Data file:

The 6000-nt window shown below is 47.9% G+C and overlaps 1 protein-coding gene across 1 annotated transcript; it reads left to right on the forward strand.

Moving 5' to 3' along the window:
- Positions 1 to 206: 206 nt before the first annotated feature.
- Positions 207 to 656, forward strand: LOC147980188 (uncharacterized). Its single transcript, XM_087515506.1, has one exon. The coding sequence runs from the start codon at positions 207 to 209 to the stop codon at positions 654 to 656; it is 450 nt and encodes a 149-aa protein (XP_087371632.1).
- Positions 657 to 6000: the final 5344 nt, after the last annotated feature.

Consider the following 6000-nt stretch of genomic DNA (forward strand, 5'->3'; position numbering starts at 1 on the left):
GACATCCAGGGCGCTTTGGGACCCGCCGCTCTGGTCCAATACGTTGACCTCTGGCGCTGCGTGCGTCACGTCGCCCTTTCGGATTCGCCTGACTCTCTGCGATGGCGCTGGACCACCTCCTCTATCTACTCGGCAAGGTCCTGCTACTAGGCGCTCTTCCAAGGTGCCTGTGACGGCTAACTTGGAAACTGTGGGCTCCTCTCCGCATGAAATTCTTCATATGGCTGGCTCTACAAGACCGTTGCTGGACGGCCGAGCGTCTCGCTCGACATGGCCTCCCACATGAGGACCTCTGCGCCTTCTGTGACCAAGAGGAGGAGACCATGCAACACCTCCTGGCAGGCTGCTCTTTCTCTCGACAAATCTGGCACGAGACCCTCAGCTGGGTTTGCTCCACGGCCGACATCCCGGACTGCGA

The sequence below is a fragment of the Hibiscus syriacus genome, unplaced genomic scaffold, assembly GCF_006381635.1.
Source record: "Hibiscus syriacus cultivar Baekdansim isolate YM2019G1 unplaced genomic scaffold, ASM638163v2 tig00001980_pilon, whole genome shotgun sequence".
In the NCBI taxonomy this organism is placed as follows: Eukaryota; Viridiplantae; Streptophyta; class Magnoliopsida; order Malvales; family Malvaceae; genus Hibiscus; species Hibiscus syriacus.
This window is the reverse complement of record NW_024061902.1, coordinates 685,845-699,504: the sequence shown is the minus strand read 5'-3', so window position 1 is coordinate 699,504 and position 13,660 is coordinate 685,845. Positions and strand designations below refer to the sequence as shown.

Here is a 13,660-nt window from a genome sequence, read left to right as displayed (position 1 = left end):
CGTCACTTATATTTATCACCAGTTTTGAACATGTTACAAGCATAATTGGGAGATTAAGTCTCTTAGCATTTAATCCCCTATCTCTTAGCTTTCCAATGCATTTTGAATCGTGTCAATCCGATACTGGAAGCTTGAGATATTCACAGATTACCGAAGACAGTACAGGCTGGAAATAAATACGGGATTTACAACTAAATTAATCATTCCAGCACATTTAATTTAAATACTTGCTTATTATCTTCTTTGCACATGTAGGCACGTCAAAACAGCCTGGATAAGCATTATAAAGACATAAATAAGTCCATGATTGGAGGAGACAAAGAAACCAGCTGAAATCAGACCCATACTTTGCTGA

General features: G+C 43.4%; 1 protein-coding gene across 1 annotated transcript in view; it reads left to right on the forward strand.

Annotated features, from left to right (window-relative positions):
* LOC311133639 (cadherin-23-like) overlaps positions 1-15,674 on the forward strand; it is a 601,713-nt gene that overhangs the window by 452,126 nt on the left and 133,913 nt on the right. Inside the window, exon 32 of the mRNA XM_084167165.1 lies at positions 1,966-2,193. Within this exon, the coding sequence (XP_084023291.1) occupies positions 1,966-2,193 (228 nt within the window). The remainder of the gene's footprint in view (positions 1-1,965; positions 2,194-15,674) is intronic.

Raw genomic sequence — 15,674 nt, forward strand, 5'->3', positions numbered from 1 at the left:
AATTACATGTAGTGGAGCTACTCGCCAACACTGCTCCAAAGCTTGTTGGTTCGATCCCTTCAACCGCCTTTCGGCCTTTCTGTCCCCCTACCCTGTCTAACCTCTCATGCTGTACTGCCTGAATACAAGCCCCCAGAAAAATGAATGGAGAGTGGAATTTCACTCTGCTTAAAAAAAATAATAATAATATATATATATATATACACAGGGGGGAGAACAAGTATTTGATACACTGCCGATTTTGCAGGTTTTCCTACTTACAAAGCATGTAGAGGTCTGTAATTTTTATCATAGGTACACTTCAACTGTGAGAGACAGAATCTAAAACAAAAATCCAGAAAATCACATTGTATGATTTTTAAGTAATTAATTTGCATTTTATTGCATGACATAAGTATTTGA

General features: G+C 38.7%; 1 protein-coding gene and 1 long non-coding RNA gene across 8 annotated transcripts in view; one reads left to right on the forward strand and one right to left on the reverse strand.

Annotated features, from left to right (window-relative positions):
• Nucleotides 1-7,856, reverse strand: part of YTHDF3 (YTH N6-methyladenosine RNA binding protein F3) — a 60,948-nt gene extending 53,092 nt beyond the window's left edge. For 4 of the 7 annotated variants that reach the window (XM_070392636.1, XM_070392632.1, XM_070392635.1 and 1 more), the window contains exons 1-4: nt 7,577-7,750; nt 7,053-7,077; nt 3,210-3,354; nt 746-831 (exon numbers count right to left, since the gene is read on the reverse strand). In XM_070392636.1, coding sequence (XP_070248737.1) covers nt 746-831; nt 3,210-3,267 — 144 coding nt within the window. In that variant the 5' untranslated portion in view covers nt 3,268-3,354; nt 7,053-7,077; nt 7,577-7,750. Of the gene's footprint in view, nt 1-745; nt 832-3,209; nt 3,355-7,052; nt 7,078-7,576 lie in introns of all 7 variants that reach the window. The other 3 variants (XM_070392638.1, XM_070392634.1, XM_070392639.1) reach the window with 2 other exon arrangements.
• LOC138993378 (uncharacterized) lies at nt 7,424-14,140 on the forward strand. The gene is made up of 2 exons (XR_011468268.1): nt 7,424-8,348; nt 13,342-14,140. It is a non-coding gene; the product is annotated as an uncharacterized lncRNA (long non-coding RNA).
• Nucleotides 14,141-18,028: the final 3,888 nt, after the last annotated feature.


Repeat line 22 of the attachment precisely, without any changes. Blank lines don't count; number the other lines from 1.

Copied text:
• LOC138993378 (uncharacterized) lies at nt 7,424-14,140 on the forward strand. The gene is made up of 2 exons (XR_011468268.1): nt 7,424-8,348; nt 13,342-14,140. It is a non-coding gene; the product is annotated as an uncharacterized lncRNA (long non-coding RNA).